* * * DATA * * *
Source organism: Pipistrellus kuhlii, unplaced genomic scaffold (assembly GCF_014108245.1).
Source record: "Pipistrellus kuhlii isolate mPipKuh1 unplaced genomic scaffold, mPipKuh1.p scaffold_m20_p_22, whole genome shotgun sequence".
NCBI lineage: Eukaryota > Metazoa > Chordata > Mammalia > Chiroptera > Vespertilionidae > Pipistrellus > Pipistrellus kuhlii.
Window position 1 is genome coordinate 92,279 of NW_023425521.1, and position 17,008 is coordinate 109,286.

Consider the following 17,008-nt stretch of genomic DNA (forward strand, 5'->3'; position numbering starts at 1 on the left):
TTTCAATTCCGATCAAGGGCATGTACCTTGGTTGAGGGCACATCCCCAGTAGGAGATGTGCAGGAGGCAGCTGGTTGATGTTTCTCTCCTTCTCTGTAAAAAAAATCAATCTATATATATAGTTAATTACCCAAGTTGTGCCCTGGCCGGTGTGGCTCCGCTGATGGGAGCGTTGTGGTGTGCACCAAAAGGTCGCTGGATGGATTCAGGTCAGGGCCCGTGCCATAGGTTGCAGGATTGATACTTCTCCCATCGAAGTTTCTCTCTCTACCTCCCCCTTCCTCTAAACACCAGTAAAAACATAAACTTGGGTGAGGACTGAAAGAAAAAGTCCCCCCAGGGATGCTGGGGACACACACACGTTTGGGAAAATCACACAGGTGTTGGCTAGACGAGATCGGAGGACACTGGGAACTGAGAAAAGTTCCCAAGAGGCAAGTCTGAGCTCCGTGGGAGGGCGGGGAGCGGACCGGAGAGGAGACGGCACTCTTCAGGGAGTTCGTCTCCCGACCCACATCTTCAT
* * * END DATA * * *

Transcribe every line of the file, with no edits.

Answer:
Source organism: Pipistrellus kuhlii, unplaced genomic scaffold (assembly GCF_014108245.1).
Source record: "Pipistrellus kuhlii isolate mPipKuh1 unplaced genomic scaffold, mPipKuh1.p scaffold_m20_p_22, whole genome shotgun sequence".
NCBI lineage: Eukaryota > Metazoa > Chordata > Mammalia > Chiroptera > Vespertilionidae > Pipistrellus > Pipistrellus kuhlii.
Window position 1 is genome coordinate 92,279 of NW_023425521.1, and position 17,008 is coordinate 109,286.

Consider the following 17,008-nt stretch of genomic DNA (forward strand, 5'->3'; position numbering starts at 1 on the left):
TTTCAATTCCGATCAAGGGCATGTACCTTGGTTGAGGGCACATCCCCAGTAGGAGATGTGCAGGAGGCAGCTGGTTGATGTTTCTCTCCTTCTCTGTAAAAAAAATCAATCTATATATATAGTTAATTACCCAAGTTGTGCCCTGGCCGGTGTGGCTCCGCTGATGGGAGCGTTGTGGTGTGCACCAAAAGGTCGCTGGATGGATTCAGGTCAGGGCCCGTGCCATAGGTTGCAGGATTGATACTTCTCCCATCGAAGTTTCTCTCTCTACCTCCCCCTTCCTCTAAACACCAGTAAAAACATAAACTTGGGTGAGGACTGAAAGAAAAAGTCCCCCCAGGGATGCTGGGGACACACACACGTTTGGGAAAATCACACAGGTGTTGGCTAGACGAGATCGGAGGACACTGGGAACTGAGAAAAGTTCCCAAGAGGCAAGTCTGAGCTCCGTGGGAGGGCGGGGAGCGGACCGGAGAGGAGACGGCACTCTTCAGGGAGTTCGTCTCCCGACCCACATCTTCAT